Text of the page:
Anybody unfamiliar with cloud governance could understandably be mystified with online definitions of the term. We attempt to demystify cloud governance and explain why it is important to understand what it is, and how it should be applied in order to avoid problems with cloud costs, asset performance, and security.
In most activities in life, there are rules. When you go to school, there are rules in the classroom. When you drive, you follow the rules of the road. When you play baseball, you respect the umpire’s decision. Not all the rules are great but, when they get broken, things tend to go wrong.
In cloud computing, there are rules relating to data security and privacy, but not for how businesses should operate in the cloud. Therefore, each business has to create its own rules of operation, monitor them, and adjust them as necessary in order to prevent things going wrong.
That, in a nutshell, is cloud governance—only it’s not quite that simple because in the cloud there are a lot of things that can go wrong. Due to the rapidly evolving landscape of the cloud, continuous monitoring and adjusting of the rules is essential for businesses to remain competitive.
Using Cloud Governance to Control Costs
Remember the days when the only IT infrastructure you had to worry about was on-premises? You purchased your equipment, budgeted for its operating costs, and got on with it. Now, with on-demand cloud services and pay-as-you-go pricing, you can spend money faster than a Las Vegas gambler.
Costs spiraling out of control is a common problem in cloud computing and is often caused by departments deploying their own assets in the cloud without authorization or approval. There’s even a name for it—“Shadow IT”—and so common is this event, the term has its own Wikipedia page.
Cloud governance with relation to cost control means getting everybody on the same page and stating “this is what we are going to do, and this is how we are going to do it”. Naturally there may be cases when additional IT resources are required. That’s okay. Just get approval first.
Once the rules to control costs have been agreed, it is important to monitor compliance with them. You want to avoid unpleasant shocks at the end of the month, so it is worth investing in cloud management software that monitors costs and can alert you to costs increasing above the projected budget.
How Cloud Governance can Enhance Performance
The negative consequences of Shadow IT not only relate to costs. Inconsistent approaches to how assets are deployed can result in a lack of interoperability—how computer systems communicate with each other and share information. This can be a big problem in multi-cloud or hybrid cloud environments.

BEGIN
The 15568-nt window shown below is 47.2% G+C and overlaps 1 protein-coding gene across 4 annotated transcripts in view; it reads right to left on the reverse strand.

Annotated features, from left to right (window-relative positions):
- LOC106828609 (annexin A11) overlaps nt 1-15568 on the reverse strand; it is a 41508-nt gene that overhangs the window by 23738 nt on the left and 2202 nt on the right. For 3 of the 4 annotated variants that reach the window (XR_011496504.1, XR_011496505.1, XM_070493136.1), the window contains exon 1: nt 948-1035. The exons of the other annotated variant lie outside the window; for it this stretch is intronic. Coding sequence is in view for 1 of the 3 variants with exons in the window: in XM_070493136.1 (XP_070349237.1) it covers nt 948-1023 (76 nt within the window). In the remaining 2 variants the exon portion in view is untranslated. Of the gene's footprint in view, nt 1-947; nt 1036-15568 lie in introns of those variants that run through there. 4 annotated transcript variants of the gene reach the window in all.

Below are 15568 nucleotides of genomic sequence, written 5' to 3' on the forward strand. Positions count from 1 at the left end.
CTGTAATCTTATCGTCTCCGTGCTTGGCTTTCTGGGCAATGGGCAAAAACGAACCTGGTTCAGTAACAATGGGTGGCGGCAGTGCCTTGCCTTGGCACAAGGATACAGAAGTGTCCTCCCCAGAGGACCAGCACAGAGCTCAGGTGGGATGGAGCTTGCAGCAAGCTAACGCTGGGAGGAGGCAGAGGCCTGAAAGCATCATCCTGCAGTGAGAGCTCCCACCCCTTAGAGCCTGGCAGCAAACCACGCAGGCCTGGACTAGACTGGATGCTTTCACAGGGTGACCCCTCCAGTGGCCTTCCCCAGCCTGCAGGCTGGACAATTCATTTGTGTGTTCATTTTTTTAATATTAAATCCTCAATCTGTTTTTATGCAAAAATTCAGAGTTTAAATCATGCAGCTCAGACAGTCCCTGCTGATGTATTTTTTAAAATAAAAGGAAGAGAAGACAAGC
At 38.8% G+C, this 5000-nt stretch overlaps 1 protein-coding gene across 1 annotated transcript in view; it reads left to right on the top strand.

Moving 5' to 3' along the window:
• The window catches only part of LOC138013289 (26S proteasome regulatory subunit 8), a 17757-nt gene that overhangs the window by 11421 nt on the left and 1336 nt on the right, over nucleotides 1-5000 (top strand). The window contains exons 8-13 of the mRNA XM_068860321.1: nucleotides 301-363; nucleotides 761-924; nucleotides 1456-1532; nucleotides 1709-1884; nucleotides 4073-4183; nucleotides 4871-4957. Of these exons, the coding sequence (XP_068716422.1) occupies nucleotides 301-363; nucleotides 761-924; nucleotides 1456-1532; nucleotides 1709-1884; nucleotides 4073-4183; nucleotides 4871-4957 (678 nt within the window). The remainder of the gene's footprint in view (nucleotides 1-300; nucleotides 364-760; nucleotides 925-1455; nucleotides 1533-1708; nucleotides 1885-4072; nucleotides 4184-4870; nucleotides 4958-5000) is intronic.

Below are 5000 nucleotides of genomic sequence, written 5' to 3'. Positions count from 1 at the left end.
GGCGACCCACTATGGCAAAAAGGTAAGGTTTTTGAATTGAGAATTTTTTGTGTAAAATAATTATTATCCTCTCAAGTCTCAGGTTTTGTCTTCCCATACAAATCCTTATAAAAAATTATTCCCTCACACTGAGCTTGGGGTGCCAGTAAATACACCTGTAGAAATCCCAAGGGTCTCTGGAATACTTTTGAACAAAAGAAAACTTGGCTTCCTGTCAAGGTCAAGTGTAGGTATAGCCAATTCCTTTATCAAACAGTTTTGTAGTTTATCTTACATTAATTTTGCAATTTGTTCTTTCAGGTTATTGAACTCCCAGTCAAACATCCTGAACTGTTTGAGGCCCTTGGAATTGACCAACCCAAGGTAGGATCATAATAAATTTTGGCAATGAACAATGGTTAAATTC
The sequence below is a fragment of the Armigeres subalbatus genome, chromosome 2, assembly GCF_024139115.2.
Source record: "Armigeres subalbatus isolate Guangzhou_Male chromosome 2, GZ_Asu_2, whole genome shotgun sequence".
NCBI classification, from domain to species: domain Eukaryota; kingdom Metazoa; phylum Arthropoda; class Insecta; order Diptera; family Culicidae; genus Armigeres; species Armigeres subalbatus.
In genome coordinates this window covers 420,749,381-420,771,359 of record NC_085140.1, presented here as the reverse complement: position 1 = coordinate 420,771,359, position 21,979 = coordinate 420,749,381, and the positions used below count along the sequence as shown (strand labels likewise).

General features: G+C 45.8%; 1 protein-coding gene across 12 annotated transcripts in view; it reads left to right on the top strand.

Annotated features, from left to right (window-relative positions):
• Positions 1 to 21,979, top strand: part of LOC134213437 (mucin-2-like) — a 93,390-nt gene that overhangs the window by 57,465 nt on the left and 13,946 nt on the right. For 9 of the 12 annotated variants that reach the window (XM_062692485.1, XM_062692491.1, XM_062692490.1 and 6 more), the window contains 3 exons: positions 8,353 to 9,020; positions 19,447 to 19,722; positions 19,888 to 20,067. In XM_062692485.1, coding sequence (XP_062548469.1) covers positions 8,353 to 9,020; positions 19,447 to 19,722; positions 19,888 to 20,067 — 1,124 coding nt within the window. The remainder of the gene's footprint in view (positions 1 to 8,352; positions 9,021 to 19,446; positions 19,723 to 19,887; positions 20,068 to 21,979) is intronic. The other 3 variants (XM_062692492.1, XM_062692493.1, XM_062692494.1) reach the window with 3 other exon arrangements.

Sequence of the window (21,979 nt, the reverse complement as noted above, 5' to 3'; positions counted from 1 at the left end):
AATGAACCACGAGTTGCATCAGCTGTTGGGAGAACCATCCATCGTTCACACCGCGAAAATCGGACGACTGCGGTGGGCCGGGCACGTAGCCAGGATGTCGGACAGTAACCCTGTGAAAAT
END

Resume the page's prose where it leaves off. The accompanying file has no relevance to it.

If elements of an application are unable to speak with each other—or need their commands to be translated before they speak with each other—it can affect the end-user experience. If the end-user experience is not satisfactory, there is a lack of incentive for consumers to use them.
Interoperability can also be an obstacle to the future growth of a business. If different departments have deployed their own systems without adequate controls, and standards, it is harder to adopt new business-wide technology. Certainly it will be slower, more expensive, and likely prone to errors.
Cloud governance can resolve these issues in the same way it can control costs. Create the rules, get everybody to agree to them, and then monitor deployment activity to ensure the rules are being complied with. Again, software exists that can automate the monitoring process for you.
Resolving Security Issues with Cloud Governance
Cloud security risks are everywhere—not because the cloud is unsecure, but because some businesses fail to take appropriate precautions to protect their deployments. This is a problem that often originates from the days when on-premises IT infrastructures were protected by a firewall.
Unlike using cloud governance to control costs or enhance performance, resolving security issues is not a topic you need everybody´s agreement on. Identify what assets you have, identify any that have security vulnerabilities, fix them, and then implement rules on future deployments.
These rules should not only be applied to the deployment of assets. They should encompass every element of cloud security from password management to access controls to encryption key management, and be monitored continuously to ensure they are being complied with.
Again software exists to monitor security rules, and not only does it alert you to violations of the rules, the software can be configured to take specific actions such as terminating a Virtual Machine that has been deployed without appropriate security precautions or encrypting unsecured storage volumes.
Cloud Governance is Necessary
Hopefully we have demystified the term “cloud governance” and provided an understanding of why it is necessary. Basically, you need to have rules in order to establish and maintain a secure and optimized cloud environment.